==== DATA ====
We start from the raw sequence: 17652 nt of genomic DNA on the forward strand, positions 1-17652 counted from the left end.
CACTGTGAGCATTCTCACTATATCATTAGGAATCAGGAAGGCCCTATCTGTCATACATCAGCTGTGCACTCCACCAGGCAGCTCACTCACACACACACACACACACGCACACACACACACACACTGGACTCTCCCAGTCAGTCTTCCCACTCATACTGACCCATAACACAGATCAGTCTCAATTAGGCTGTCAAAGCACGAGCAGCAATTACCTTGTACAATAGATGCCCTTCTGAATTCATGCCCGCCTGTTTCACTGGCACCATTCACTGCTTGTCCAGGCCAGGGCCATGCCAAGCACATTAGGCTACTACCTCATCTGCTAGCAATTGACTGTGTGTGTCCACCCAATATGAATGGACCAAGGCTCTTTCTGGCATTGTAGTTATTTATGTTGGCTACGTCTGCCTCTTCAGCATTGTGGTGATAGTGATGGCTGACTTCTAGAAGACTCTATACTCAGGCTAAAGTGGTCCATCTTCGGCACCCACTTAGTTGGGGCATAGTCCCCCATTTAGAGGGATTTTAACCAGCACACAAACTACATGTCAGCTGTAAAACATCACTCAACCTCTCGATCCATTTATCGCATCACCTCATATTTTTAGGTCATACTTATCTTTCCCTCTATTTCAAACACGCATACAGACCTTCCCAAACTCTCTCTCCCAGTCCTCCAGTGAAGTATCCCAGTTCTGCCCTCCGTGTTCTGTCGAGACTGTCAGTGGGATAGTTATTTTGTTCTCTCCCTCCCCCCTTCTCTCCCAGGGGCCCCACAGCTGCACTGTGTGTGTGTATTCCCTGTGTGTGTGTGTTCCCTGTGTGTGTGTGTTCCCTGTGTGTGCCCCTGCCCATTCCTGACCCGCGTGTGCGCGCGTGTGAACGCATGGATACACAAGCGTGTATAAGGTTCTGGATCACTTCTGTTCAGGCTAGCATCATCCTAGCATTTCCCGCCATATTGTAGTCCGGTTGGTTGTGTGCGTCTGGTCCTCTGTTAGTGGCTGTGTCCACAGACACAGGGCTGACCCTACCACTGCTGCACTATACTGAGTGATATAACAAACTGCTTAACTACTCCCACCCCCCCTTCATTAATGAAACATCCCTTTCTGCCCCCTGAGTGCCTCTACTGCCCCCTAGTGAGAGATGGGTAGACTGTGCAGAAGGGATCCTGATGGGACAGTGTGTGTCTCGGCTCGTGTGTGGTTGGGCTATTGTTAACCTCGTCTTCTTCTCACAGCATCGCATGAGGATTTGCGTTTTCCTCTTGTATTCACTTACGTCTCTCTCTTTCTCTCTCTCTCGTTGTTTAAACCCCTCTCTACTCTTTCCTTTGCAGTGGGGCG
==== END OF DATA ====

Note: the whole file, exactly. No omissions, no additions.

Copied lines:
We start from the raw sequence: 17652 nt of genomic DNA on the forward strand, positions 1-17652 counted from the left end.
CACTGTGAGCATTCTCACTATATCATTAGGAATCAGGAAGGCCCTATCTGTCATACATCAGCTGTGCACTCCACCAGGCAGCTCACTCACACACACACACACACACGCACACACACACACACACTGGACTCTCCCAGTCAGTCTTCCCACTCATACTGACCCATAACACAGATCAGTCTCAATTAGGCTGTCAAAGCACGAGCAGCAATTACCTTGTACAATAGATGCCCTTCTGAATTCATGCCCGCCTGTTTCACTGGCACCATTCACTGCTTGTCCAGGCCAGGGCCATGCCAAGCACATTAGGCTACTACCTCATCTGCTAGCAATTGACTGTGTGTGTCCACCCAATATGAATGGACCAAGGCTCTTTCTGGCATTGTAGTTATTTATGTTGGCTACGTCTGCCTCTTCAGCATTGTGGTGATAGTGATGGCTGACTTCTAGAAGACTCTATACTCAGGCTAAAGTGGTCCATCTTCGGCACCCACTTAGTTGGGGCATAGTCCCCCATTTAGAGGGATTTTAACCAGCACACAAACTACATGTCAGCTGTAAAACATCACTCAACCTCTCGATCCATTTATCGCATCACCTCATATTTTTAGGTCATACTTATCTTTCCCTCTATTTCAAACACGCATACAGACCTTCCCAAACTCTCTCTCCCAGTCCTCCAGTGAAGTATCCCAGTTCTGCCCTCCGTGTTCTGTCGAGACTGTCAGTGGGATAGTTATTTTGTTCTCTCCCTCCCCCCTTCTCTCCCAGGGGCCCCACAGCTGCACTGTGTGTGTGTATTCCCTGTGTGTGTGTGTTCCCTGTGTGTGTGTGTTCCCTGTGTGTGCCCCTGCCCATTCCTGACCCGCGTGTGCGCGCGTGTGAACGCATGGATACACAAGCGTGTATAAGGTTCTGGATCACTTCTGTTCAGGCTAGCATCATCCTAGCATTTCCCGCCATATTGTAGTCCGGTTGGTTGTGTGCGTCTGGTCCTCTGTTAGTGGCTGTGTCCACAGACACAGGGCTGACCCTACCACTGCTGCACTATACTGAGTGATATAACAAACTGCTTAACTACTCCCACCCCCCCTTCATTAATGAAACATCCCTTTCTGCCCCCTGAGTGCCTCTACTGCCCCCTAGTGAGAGATGGGTAGACTGTGCAGAAGGGATCCTGATGGGACAGTGTGTGTCTCGGCTCGTGTGTGGTTGGGCTATTGTTAACCTCGTCTTCTTCTCACAGCATCGCATGAGGATTTGCGTTTTCCTCTTGTATTCACTTACGTCTCTCTCTTTCTCTCTCTCTCGTTGTTTAAACCCCTCTCTACTCTTTCCTTTGCAGTGGGGCG